An Italian friend of mine once said that whereas most people treat rules and laws as borders that dictate where they can and can’t go, Italians treat those same markers as so many poles on a slalom course – they’re forever dodging their way in and out, trying to find the best route down the hill without deviating so far off-course as to draw attention. They’re not hemmed in by decisions other people make, let alone their own decisions. Problems that pop up aren’t barriers that prevent forward movement, they’re road blocks to work around.


There’s always a Plan B. Even if you don’t know what that Plan B is. There’s always a way.

I will likely always struggle with making snap decisions or taking great leaps of faith, but the more time I spend in Italy and with Italians the more I realize that even if I make the wrong choice I can – most of the time – find myself a Metro station and get to where I want to be in the long run.

What have you learned from Italy?

Other Voices from the Italy Blogging Roundtable

Find out what the other members of the Italy Blogging Roundtable conjured up when they thought about “back to school” in Italy. Click the links below to read their contributions to the Roundtable, and leave comments to join in the conversation. Tune in next month for another Roundtable round-up.

Italy Blogging Roundtable Archives:

photos, top to bottom, by: Cea., Photocapy, Aloriel

2 thoughts on “Italy Roundtable: What I’ve Learned from Italy

  • Gloria

    I like the image of rules being poles on a slalom course for us! LOL Mostly true, but because most rules make no sense and make our life just so much harder. Italy can be well described as “complicazioni cause semplici”: simple things made complicated! LOL

    Something interesting you mention is the concept of “cheating” in school. That’s the norm rather than the exception, unfortunately. At least making an attempt to it. I am a teacher and drives me insane and makes my life so much harder… but I have to say that you also have to look at it with an “anthropological eye”. When I went to the States to teach, when I gave out the final exam sheet, I said what I always say to my classes in Italy: “You have two hours, don’t cheat”. They looked at me like I was from another planet. And I was!
    People in Italy has been bullied for centuries by the authorities… be it an emperor, a foreign king, some local lord, a dictator or greedy politicians. Therefore, Italians in general have no faith in the authorities and assume that people in command are just there for their personal advantage and are to be – at minimum – opposed, fooled if possible. This is reflected in any sector: students vs. teachers, drivers vs. traffic policemen, etc.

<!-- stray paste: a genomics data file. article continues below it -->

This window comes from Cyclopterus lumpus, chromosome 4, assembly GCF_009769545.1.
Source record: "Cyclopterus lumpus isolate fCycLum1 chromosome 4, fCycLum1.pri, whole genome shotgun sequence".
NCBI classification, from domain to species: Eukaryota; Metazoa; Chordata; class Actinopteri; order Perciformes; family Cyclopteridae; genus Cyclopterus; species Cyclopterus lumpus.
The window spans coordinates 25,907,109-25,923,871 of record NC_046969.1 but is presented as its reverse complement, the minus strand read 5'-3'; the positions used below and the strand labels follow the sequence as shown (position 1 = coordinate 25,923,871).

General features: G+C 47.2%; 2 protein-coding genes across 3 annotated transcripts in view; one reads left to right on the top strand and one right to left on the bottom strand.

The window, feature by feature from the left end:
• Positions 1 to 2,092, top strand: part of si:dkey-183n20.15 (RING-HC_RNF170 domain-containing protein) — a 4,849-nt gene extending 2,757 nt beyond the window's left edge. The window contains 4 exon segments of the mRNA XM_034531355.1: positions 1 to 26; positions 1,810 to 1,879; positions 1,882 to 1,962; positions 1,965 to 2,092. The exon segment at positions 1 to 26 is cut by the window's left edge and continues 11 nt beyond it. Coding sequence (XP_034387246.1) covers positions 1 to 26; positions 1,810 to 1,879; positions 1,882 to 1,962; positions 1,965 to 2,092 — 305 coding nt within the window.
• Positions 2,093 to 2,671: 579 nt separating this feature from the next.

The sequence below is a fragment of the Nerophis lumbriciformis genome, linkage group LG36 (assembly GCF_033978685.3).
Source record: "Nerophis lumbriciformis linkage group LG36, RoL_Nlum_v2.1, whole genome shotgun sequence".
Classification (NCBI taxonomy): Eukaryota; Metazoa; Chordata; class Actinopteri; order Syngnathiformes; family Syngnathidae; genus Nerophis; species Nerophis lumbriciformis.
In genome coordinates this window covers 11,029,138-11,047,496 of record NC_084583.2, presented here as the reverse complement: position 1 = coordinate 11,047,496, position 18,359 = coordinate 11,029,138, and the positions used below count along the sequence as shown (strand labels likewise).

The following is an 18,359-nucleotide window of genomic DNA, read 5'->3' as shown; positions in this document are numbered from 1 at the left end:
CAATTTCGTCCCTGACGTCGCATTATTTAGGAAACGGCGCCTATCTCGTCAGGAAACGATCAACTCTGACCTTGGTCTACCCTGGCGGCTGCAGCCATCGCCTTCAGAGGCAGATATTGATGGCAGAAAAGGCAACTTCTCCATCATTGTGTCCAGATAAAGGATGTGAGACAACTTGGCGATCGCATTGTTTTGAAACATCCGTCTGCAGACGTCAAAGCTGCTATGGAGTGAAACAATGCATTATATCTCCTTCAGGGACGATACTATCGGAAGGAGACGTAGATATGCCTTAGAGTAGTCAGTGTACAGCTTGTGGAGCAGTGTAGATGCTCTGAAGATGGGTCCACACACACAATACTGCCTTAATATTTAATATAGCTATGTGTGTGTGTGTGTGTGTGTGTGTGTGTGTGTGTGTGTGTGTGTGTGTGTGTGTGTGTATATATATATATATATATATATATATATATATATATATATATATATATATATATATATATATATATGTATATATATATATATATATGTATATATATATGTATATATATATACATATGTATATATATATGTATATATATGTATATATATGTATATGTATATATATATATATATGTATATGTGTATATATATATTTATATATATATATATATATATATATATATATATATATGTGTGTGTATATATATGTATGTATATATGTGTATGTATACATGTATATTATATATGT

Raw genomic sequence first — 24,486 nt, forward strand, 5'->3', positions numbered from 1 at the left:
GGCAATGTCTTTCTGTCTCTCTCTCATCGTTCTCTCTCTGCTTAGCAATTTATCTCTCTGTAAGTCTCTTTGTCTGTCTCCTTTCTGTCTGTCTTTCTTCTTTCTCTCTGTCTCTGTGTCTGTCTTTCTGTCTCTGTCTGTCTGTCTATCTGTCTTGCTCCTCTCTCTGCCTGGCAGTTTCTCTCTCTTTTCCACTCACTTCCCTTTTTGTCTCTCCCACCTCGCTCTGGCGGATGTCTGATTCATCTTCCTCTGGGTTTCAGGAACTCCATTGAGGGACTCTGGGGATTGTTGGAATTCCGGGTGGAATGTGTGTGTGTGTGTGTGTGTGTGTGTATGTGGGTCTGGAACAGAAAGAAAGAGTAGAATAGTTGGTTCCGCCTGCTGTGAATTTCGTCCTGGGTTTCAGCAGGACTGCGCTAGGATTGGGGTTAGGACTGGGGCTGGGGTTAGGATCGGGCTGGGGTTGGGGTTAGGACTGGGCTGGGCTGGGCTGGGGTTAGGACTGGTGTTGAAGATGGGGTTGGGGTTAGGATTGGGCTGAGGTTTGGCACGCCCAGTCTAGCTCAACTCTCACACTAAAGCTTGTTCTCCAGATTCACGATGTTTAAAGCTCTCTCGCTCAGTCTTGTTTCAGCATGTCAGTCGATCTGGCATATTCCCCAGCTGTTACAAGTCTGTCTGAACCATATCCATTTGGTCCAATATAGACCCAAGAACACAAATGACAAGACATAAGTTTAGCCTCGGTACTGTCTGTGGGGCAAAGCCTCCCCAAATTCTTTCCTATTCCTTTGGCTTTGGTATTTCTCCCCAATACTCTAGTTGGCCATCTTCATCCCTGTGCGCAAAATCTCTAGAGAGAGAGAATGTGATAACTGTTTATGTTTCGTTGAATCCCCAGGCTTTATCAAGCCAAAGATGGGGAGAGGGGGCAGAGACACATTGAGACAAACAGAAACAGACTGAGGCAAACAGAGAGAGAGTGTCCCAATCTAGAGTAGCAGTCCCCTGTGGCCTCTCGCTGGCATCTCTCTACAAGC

This attitude also creates a “corporative interest”: I found students in the States to be extremely competitive. And that’s understandable. Merit counts for something. Students in Italy are extremely cooperative. They help each other against the power (the teacher) and the injustices that they are certain they are going to suffer (in their minds of course – in reality they are just like any other student in the world… you study, you pass). They help each other, because they have no hope to get any help from the authorities: passing an exam is a victory over the system. This of course is a wrong attitude and a wrong perspective, but it’s kind of understandable in a place where merit is practically worthless and people have had to struggle to get anything they have…
    (Sorry for the long comment!)

    • Jessica Post author

      Thank you so much for your comment, Gloria! I agree with you, it’s impossible to talk about cultural differences like this in a vacuum – so the note about how the people have been bullied by those in power for centuries, and how the Italian rules “make no sense” which is why they’re so often ignored, those are absolutely things I had in mind when I wrote this. I definitely didn’t want to come across as being judgmental, merely observing differences I used to find difficult to understand that now seem to make more sense.

      I think your point about the cooperative/competitive aspect of school is an interesting one, and one I’d never thought of – it seems really true, though, and that atmosphere sets our two countries up for much of what we see in how people treat one another as well as how they deal with people in positions of power. It’s all so fascinating to this sociology major! 🙂

Comments are closed.